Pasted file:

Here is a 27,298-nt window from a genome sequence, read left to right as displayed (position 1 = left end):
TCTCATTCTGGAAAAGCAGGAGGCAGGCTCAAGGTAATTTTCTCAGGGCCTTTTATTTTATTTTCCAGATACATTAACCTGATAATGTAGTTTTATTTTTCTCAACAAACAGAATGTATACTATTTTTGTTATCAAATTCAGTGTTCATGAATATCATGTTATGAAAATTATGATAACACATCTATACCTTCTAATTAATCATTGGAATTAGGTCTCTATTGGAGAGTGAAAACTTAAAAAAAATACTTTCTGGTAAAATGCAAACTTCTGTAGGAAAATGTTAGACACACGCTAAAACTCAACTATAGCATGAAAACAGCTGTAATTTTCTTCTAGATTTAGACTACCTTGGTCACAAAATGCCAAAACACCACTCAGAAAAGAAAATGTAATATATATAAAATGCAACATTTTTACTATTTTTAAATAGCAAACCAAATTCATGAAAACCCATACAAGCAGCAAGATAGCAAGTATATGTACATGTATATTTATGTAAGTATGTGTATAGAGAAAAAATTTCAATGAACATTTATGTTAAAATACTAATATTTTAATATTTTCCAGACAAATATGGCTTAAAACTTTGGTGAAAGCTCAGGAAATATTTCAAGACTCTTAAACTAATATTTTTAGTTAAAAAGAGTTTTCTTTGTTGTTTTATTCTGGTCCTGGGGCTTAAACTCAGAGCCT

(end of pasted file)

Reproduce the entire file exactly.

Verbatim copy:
Here is a 27,298-nt window from a genome sequence, read left to right as displayed (position 1 = left end):
TCTCATTCTGGAAAAGCAGGAGGCAGGCTCAAGGTAATTTTCTCAGGGCCTTTTATTTTATTTTCCAGATACATTAACCTGATAATGTAGTTTTATTTTTCTCAACAAACAGAATGTATACTATTTTTGTTATCAAATTCAGTGTTCATGAATATCATGTTATGAAAATTATGATAACACATCTATACCTTCTAATTAATCATTGGAATTAGGTCTCTATTGGAGAGTGAAAACTTAAAAAAAATACTTTCTGGTAAAATGCAAACTTCTGTAGGAAAATGTTAGACACACGCTAAAACTCAACTATAGCATGAAAACAGCTGTAATTTTCTTCTAGATTTAGACTACCTTGGTCACAAAATGCCAAAACACCACTCAGAAAAGAAAATGTAATATATATAAAATGCAACATTTTTACTATTTTTAAATAGCAAACCAAATTCATGAAAACCCATACAAGCAGCAAGATAGCAAGTATATGTACATGTATATTTATGTAAGTATGTGTATAGAGAAAAAATTTCAATGAACATTTATGTTAAAATACTAATATTTTAATATTTTCCAGACAAATATGGCTTAAAACTTTGGTGAAAGCTCAGGAAATATTTCAAGACTCTTAAACTAATATTTTTAGTTAAAAAGAGTTTTCTTTGTTGTTTTATTCTGGTCCTGGGGCTTAAACTCAGAGCCT